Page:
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Shakespeare's  Sonnet . . .
When to the sessions of sweet silent thought


&/\&/\&/\&/\&/\&

When to the sessions of sweet silent thought

I summon up remembrance of things past,

I sigh the lack of many a thing I sought,

And with old woes new wail my dear time's waste.

Then can I drown an eye, unus'd to flow,

For precious friends hid in death's dateless night,

And weep afresh love's long-since cancell'd woe,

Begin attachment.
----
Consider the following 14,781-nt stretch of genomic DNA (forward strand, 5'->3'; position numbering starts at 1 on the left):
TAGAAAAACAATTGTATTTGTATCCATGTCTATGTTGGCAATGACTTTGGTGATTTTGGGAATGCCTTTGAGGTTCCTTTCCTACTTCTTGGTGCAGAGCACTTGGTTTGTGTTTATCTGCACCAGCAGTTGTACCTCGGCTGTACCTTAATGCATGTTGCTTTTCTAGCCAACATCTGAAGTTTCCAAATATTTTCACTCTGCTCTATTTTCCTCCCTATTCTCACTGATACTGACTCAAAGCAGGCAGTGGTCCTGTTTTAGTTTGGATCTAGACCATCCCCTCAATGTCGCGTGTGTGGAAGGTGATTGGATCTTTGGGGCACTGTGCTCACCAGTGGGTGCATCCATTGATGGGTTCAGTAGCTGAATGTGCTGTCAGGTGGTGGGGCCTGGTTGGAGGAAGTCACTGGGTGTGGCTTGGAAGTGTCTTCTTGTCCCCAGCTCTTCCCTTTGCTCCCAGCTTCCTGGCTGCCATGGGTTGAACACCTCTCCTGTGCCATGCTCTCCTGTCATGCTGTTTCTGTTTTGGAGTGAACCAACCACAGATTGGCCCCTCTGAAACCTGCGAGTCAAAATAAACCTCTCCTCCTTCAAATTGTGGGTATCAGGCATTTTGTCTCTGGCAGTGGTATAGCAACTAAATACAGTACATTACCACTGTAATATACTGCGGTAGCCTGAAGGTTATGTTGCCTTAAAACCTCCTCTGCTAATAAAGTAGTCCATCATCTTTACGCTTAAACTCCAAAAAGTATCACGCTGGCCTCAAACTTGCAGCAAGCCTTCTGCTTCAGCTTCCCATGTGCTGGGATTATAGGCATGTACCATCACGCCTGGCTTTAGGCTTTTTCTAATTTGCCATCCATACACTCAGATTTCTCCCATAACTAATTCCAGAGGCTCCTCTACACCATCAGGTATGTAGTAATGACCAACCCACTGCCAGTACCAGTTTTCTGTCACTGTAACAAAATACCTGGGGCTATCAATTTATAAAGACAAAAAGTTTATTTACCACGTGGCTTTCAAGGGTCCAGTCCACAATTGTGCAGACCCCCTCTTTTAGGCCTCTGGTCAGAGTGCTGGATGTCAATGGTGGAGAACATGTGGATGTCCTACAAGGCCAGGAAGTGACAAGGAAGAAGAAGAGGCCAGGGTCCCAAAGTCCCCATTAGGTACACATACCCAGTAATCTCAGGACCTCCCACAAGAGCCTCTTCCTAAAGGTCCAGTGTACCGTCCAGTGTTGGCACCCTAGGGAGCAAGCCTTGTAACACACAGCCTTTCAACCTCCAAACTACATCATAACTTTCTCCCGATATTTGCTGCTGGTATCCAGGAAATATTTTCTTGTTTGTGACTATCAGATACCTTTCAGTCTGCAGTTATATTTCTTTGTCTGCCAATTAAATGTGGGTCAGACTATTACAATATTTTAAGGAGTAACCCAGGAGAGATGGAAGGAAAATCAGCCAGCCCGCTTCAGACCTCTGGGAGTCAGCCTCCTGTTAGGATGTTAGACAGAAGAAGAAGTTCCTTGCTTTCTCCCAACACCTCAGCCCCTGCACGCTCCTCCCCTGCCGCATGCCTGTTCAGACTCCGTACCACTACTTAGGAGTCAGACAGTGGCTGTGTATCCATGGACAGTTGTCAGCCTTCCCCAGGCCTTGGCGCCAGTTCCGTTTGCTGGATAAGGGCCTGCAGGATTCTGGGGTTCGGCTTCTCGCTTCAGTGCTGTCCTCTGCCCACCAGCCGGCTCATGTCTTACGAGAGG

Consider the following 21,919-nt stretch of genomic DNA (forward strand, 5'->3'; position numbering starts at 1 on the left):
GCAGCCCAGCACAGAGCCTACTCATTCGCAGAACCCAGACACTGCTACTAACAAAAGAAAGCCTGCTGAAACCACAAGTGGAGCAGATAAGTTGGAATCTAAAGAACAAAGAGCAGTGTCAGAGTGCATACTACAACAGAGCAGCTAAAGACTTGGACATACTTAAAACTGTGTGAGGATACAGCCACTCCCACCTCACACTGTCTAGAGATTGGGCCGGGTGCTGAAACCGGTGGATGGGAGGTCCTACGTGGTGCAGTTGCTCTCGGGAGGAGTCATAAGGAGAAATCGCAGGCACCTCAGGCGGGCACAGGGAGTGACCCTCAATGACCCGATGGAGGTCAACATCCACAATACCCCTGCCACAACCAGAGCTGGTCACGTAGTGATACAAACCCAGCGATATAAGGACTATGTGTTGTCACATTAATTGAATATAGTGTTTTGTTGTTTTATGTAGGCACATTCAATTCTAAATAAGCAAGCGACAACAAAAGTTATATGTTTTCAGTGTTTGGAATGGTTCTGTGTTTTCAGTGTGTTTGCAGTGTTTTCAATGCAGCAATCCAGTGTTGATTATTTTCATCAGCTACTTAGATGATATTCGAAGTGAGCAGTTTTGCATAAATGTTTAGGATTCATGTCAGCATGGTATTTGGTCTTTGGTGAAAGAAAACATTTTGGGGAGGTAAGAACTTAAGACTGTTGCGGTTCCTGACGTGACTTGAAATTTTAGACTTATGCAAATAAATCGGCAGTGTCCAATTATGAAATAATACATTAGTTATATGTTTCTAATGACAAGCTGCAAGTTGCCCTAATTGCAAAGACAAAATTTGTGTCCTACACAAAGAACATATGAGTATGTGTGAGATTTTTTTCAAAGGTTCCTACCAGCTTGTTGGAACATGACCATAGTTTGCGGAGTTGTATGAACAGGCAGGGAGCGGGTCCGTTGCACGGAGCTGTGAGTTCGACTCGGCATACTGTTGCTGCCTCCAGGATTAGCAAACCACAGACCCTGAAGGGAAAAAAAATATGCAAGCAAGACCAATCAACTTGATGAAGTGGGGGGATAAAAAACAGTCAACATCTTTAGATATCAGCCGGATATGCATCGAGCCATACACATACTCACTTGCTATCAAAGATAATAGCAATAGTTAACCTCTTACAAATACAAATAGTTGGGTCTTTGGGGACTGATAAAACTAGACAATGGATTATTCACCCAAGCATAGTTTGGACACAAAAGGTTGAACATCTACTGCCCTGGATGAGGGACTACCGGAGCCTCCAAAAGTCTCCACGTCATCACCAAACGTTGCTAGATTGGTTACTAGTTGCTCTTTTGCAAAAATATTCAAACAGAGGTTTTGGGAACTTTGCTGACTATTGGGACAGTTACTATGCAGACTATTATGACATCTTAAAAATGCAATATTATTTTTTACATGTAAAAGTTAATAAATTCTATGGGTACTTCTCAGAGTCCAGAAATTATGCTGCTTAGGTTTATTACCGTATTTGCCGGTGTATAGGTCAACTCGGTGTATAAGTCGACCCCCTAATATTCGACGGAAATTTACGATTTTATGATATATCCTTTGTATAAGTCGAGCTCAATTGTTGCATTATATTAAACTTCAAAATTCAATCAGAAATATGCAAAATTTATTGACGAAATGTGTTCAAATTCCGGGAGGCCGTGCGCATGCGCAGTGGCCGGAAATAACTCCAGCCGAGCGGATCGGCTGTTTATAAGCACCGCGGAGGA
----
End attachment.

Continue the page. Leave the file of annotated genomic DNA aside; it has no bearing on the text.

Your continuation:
And moan the expense of many a vanish'd sight:

Then can I grieve at grievances foregone,

And heavily from woe to woe tell o'er

The sad account of fore-bemoaned moan,

Which I new pay as if not paid before.

But if the while I think on thee, dear friend,

All losses are restor'd and sorrows end.

&/\&/\&/\&/\&/\&

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